By Emily Clark ON Februray 7, 2018
PLYMOUTH – There was a time when an enormous bag of pot was an illicit visual, seen only by illegal drug dealers and police departments that had seized them.
As of Thursday of this week, medical marijuana certificate card holders will begin arriving at Triple M, located at 9 Collins Ave. in the Plymouth Industrial Park, and drive home with marijuana products, from flowers and pre-rolled “joints” to capsules, concentrates, vapor cartridges, topical ointments, tinctures and accessories like vaporizers.
Not all products will produce a marijuana high. Plenty of products here contain only CBD, derived from parts of the plant without tetrahydrocannabinol, or THC, which produces the mind-altering affect. CBD, or cannabidiol, is harvested for those seeking relief from inflammation, pain, anxiety, psychosis and seizures, among other afflictions.
Triple M will be open from 10 a.m. to 8 p.m. Thursday through Saturday by appointment. Walk-ins are welcome, but those with appointments will be seen first.
Triple M is the new name, by the way. It used to be Medical Marijuana of Massachusetts.
Triple M co-founder, Director of Compliance and General Counsel Lianne Ankner and Triple M Chief Operating Officer Kevin O’Reilly led a tour of the 46,000-square-foot facility Monday, revealing growth from every angle. Mother plants of Triple M’s various varieties fill the propagation room, where experts take small clippings, called “clones,” to produce flowering plants with the sought-after buds. They’re called mother plants because that’s exactly what they are, according to Triple M Director of Cultivation Doug A.
“There are no male plants here,” he explained. “All we want are the female flowers. They can flower without the male just like chickens can lay an egg.”
Other windowless laboratories feature marijuana in various stages of processing, with workers trimming leaves from buds, hanging budded flowers to dry, and using a variety of devices to extract oils, resins and CBD from the plants.
Surrounded by beakers, robotics and pressing machines, Keith T. oversees these extractions, which become tinctures, oils, resins and other non-smoking products.
He led the way through a six-step process using the tiny sugar trim around the bud to create marijuana-infused products.
Medical marijuana has a myriad of uses and strains and products to match those uses. Studies indicate that medical marijuana has benefited people suffering from Parkinson’s disease, Crohn’s disease, seizures, nausea from chemotherapy treatments, insomnia, anxiety and pain. According to the National Eye Institute, marijuana use and THC eases eye pressure in glaucoma patients. Other studies suggest marijuana helps with epileptic seizures by binding to brain cells that cause excitability, helps prevent cancers from spreading by turning off the gene Id-1, slows the progression of Alzheimer’s by slowing the formation of plaques in the brain, eases the pain of multiple sclerosis, helps with irritable bowel syndrome, aids the pain of arthritis, soothes Parkinson’s tremors and helps those suffering from post traumatic stress disorder. The list goes on and on.
Triple M offers multiple strains that target different illnesses, including Blue Dream, Courtney Cut ACDC, Gorilla Glue, Graddaddy Purple, Tardis #9, Triple Medi Haze and White Rhino.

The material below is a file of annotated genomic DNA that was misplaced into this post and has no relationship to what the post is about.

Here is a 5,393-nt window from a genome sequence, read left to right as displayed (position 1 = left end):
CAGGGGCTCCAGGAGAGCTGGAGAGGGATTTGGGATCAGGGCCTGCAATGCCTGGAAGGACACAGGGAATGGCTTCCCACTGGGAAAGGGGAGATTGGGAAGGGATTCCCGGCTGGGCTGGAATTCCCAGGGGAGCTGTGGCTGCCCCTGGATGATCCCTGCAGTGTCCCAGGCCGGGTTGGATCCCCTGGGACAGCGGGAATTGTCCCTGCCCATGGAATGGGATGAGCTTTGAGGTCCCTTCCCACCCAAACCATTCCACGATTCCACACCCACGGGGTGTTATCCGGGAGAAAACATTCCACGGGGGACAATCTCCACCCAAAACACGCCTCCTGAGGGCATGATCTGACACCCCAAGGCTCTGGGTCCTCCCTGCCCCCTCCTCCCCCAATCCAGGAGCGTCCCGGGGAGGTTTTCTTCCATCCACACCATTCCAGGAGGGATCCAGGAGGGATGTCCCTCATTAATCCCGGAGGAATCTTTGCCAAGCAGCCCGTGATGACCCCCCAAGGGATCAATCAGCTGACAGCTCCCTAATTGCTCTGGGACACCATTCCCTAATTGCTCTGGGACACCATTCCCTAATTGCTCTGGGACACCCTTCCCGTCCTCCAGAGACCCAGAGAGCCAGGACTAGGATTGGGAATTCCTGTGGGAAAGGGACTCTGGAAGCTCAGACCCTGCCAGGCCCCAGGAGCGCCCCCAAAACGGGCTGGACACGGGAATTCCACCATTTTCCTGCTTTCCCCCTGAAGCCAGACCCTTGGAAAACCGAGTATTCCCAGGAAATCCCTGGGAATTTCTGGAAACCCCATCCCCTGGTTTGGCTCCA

This continues to be a cash and debit card business, as the federal government still does not recognize medical marijuana use as legal. Triple M, which is working with Century Bank, also accepts payment through a CanPay mobile app on client’s smart phones, which links directly to debit accounts. Doctors cannot technically prescribe cannabis, but can recommend its use for patients. These recommendations are then filed with the state’s Department of Public Health, which sends the applicant a medical marijuana card, which looks a lot like a driver’s license, Ankner said.
Have a medical marijuana card and want to make an appointment at Triple M? Visit the company’s website at mm-ma.org, where you can make an appointment, find a rundown of all the products, various strains and what they do as well as links to register with the state, find a doctor and data on marijuana. It can be confusing to those unfamiliar with marijuana and its strains, so Triple M patient education specialists are on hand to sit down with clients and help them determine the best fit.
Thursday’s opening will likely be followed by another opening later in the year, because Triple M is poised for even more growth.
In October, Town Meeting voted to only allow recreational marijuana retail stores by special permit in the town’s industrial zones and to limit the number of them to four. Triple M is applying for a license to sell recreational marijuana. According to the state’s draft regulations, medical marijuana dispensaries may sell recreational marijuana as long as there is a clear, physical division between the two uses. That shouldn’t be a problem, Ankner said.
“We submitted our special permit application to the Zoning Board of Appeals last Thursday,” O’Reilly said.
Triple M signed a host agreement with the town, and will likely need another for recreational marijuana, if this permit is forthcoming. According to the nonprofit’s existing agreement, Triple M paid the town $20,000 as promised when it pulled building permits for the facility in 2016. Last year, Triple M gave the town $40,000 per the agreement, and owes Plymouth $100,000 by Dec. 31 of this year. The payments increase by 3 percent per year, O’Reilly said.
“In addition, we pay property tax and pay an additional amount equal to that, basically paying property taxes twice,” he added.
The town is allowed to tax recreational marijuana sales by up to 3 percent per year.